serving the dyslexic community
in Maine, NH, and Vermont

Fall 2018 Newsletter --   Edited by J. Beaton, D. Vincent, S. Lurgio
President's Message

The New Hampshire Branch of the International Dyslexia Association (NHIDA) welcomes you back after a delightful summer break! It’s hard to believe that it has already been two years since Governor Maggie Hassan signed HB1644 (August, 2016), which provided that children must be screened and provided reading remediation, when needed, when entering kindergarten or first grade, and at appropriate times thereafter, to monitor progress. The screening was required to begin no later than January 1, 2018. 

This past April, NHIDA followed up with a presentation entitled, “NH’s Dyslexia Law: One Year Later” as part of Nashua Community College's Lecture Series. Panelists Beth McClure, Heidi Zollman, and Paul Lynch discussed the law’s provisions, resources available to school districts and the experience of one NH School District who committed themselves to training teachers in the evidence-based Orton-Gillingham approach. 

As we do each summer, NHIDA cosponsored Wilson Language Training Workshops for several days in July and August. Special thanks to the following volunteers: Lilli Anna Henderson, Kristyn Riley, and board members Sue Lurgio and Shannon Dixon-Yandow.

In August, NHIDA participated in an event created by Kristen Ferullo, School Liaison Officer for The Portsmouth Navy Shipyard. This Back 2 School Bash on Jamaica Island was for the deserving military kids in ME, NH, VT & MA!

Would you like to experience a Dyslexia Simulation ? On September 13 th , as part of the Children's Dyslexia Center-Seacoast Learning Center's Grand Re-Opening in Rochester, NH, NHIDA will provide a guided simulation of what learning can be like for someone with dyslexia. The Grand Re-Opening will begin with a ribbon-cutting at 4 p.m. followed by an open house until 7 p.m. More information on this event and others can be found in this newsletter. If you would like to learn more about hosting a simulation, please contact us at info.nh@dyslexiaIDA.org .

We are so excited as we prepare for the new school year and the return of Ron Yoshimoto for our first Annual Conference to take place in two locations – just days apart, September 19th - Lake Morey Resort, Fairlee, Vermont and the 21st – The Puritan Conference Center, Manchester, NH! As past-experience has taught us, the New Hampshire location sold out quickly and as of this writing we have only a few spots open in Vermont! This year’s workshop, “It’s All Greek to Me” will discuss the layers of the English language, procedures for introducing morphemes, card drills and integration activities. Ron will demonstrate, participants will do!

Did you know this year’s Annual International Conference for IDA is within driving distance? Since it is at Foxwoods Resort in Mashantucket, Connecticut, we hope you are able to attend. The 2018 Reading, Literacy & Learning Conference, for both professionals and families, is October 24-27th. For more information, visit https://dyslexiaida.org/conference .

If you are an IDA member, our heartfelt thanks for your support! If not, please consider becoming a member. The New Hampshire branch works tirelessly toward its mission of increasing awareness of dyslexia in VT, ME and NH. We offer educational conferences, newsletters, workshops, legislation updates, resources, technology, as well as parent and teacher support. Through our membership we continue to spread our mission, and work to provide the many parent and teacher resources needed and valued in NH. We value your input, your work, and the support that you provide every day to children and families. For more information or to join, visit  https://dyslexiaida.org/membership-account/membership-levels .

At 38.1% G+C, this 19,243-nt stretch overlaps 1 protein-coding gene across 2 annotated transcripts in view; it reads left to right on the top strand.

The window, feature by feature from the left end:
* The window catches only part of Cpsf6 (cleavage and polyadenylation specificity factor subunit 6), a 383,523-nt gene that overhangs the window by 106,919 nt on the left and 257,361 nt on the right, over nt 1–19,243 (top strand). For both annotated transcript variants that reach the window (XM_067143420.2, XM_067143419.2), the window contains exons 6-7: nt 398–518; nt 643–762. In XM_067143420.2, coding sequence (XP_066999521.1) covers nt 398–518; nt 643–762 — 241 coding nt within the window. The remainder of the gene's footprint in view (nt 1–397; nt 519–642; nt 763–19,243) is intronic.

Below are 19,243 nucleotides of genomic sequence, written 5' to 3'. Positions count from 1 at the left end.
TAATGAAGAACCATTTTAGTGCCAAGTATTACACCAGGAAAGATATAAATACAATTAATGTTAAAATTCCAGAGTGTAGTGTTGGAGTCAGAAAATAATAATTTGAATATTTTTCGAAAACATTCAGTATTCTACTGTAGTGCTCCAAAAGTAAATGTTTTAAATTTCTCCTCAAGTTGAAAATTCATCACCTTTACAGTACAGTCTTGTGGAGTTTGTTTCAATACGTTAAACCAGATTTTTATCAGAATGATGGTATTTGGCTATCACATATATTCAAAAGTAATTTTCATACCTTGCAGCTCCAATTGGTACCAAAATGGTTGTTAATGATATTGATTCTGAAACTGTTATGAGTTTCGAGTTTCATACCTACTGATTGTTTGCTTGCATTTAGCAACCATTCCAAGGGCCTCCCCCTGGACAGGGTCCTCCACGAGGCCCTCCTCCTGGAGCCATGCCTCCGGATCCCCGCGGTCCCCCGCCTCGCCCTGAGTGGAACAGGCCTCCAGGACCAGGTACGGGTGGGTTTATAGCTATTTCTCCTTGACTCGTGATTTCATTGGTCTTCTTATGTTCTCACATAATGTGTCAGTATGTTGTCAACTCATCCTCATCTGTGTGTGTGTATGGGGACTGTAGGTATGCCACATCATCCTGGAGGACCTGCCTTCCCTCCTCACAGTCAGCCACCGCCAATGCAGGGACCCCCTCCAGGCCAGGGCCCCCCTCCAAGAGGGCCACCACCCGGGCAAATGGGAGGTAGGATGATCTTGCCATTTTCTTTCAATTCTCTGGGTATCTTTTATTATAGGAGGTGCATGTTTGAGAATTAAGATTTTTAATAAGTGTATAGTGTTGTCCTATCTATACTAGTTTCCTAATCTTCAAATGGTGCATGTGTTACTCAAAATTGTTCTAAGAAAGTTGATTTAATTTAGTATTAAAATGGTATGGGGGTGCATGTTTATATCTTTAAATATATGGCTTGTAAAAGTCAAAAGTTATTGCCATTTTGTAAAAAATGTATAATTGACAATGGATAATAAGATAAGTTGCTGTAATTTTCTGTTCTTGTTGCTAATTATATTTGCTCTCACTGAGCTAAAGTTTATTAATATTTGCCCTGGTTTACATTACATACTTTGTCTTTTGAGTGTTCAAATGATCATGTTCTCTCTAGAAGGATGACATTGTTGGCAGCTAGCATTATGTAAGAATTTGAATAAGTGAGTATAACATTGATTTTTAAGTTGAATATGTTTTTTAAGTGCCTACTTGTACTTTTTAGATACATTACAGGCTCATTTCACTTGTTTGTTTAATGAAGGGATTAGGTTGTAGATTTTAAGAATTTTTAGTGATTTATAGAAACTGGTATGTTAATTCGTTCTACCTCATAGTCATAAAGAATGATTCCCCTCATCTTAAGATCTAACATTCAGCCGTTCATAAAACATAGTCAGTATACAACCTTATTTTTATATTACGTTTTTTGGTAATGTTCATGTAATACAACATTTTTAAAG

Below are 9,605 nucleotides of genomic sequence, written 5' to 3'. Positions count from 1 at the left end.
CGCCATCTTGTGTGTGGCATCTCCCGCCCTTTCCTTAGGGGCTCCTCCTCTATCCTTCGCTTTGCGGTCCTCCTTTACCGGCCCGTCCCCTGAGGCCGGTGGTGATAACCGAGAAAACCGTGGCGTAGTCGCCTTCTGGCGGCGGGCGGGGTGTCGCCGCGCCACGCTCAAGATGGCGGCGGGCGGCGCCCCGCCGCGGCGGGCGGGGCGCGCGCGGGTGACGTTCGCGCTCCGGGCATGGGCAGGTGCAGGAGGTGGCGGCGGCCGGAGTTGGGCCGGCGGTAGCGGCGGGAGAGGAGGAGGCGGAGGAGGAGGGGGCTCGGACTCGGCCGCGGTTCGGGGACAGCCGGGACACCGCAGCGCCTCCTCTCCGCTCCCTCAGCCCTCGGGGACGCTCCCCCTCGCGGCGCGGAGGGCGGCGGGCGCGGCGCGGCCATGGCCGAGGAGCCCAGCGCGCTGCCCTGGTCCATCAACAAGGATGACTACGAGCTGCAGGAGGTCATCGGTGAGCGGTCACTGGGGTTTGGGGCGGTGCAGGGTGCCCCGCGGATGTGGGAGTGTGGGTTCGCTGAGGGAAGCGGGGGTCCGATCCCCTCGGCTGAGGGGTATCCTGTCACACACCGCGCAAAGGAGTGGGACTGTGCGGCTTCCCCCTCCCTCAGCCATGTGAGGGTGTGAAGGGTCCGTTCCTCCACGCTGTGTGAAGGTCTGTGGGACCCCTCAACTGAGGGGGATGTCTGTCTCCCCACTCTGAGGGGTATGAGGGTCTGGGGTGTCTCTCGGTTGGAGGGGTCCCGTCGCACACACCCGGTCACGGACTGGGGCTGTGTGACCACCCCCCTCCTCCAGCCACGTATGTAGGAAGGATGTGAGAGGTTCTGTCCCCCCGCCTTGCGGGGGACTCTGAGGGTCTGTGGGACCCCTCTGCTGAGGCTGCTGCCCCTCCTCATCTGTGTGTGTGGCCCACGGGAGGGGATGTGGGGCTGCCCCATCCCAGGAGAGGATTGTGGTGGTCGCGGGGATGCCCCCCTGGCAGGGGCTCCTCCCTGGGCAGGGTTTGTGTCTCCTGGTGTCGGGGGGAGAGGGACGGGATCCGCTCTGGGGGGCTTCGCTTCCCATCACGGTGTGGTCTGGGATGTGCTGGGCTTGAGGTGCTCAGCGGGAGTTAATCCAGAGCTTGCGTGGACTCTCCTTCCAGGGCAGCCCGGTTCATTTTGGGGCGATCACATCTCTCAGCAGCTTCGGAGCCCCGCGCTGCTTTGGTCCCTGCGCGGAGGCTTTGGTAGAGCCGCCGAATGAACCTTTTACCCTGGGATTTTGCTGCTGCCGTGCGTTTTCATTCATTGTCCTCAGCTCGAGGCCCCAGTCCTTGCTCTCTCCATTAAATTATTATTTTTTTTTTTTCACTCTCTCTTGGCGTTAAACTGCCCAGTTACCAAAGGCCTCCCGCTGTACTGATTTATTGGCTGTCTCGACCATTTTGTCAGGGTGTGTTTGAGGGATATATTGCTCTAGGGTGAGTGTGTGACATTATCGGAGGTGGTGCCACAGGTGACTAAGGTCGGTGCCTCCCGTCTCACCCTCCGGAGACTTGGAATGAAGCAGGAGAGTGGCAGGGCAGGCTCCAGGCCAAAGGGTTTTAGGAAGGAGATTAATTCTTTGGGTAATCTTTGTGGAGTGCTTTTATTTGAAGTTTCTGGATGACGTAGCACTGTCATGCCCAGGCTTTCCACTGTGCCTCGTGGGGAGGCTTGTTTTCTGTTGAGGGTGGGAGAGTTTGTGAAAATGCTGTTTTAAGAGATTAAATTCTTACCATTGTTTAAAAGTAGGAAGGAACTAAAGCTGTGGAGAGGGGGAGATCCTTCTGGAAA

My best to you,

Audrey Burke

President -New Hampshire Branch

NHIDA's Fall Conference
is almost here.

We are nearing capacity in Vermont.
Registration will close soon.

"It’s All Greek to Me"
Morphology for
the Primary Grades
Ron Yoshimoto, M.Ed.,
M.S.W., Fellow/AOGPE
Wednesday, Sept. 19, 2018

8:15 AM - 3:00 PM
Lake Morey Resort
Fairlee, Vermont


sold out
8:15 AM - 3:00 PM
Friday, September 22, 2017
Puritan Conference Center
245 Hooksett Road 
Manchester, NH
(just off I-93 Exit 9S)

The national flag of the State of New Hampshire Concord - United States
Reading Specialist is encouraged by educators' response to new law

by Dale Vincent

CONCORD--Natasha Kolehmainen is well suited to her job as a consultant with the New Hampshire Department of Education, helping school districts address the demands of the new state law requiring testing of children for dyslexia and related disorders involving reading.

Not only has Kolehmainen been in the trenches as a teacher and curriculum consultant, but also she is dyslexic and so is her daughter. And so is her daughter’s father. The neurobiological learning disability and related issues run in families.

The law, supported by Decoding Dyslexia of NH and the NHIDA, requires the evaluation of kindergarten or first grade students by Nov. 30 each year.

The required screening took effect in 2017 and no later than Jan. 1, 2018, school districts were to be to be providing age-appropriate, evidence-based intervention strategies for the students identified as dyslexic or with related disorders, including dysgraphia.

In 2017, Beth McClure, principal of Strong Foundations charter school in Pembroke, an Orton-Gillingham fellow and trainer, and Colleen Sliva, principal and special education director at the Spaulding Youth Center, recorded webinars and presented live events for teachers and administrators.

The webinars and transcriptions can be accessed via the state education department website by clicking this link.

Starting in February 2018, Kolehmainen began holding trainings for districts throughout the state. By the end of June, she had held five regional trainings, working with educators at all levels, and has more trainings scheduled before her contract ends in October.

“My job is to provide best practices,” she said. To do that, she said, she has worked with superintendents to paraprofessionals, “everybody who is interested.” (link to continue)
One New Hampshire school district was well prepared for the new dyslexia law

by Dale Vincent

ROCHESTER,NH -- Not to brag, but the Rochester School District is ahead of the curve in complying with the state’s new dyslexia law requiring youngsters to be evaluated for reading issues in kindergarten or first grade by Nov. 30 and then provided with systematic help.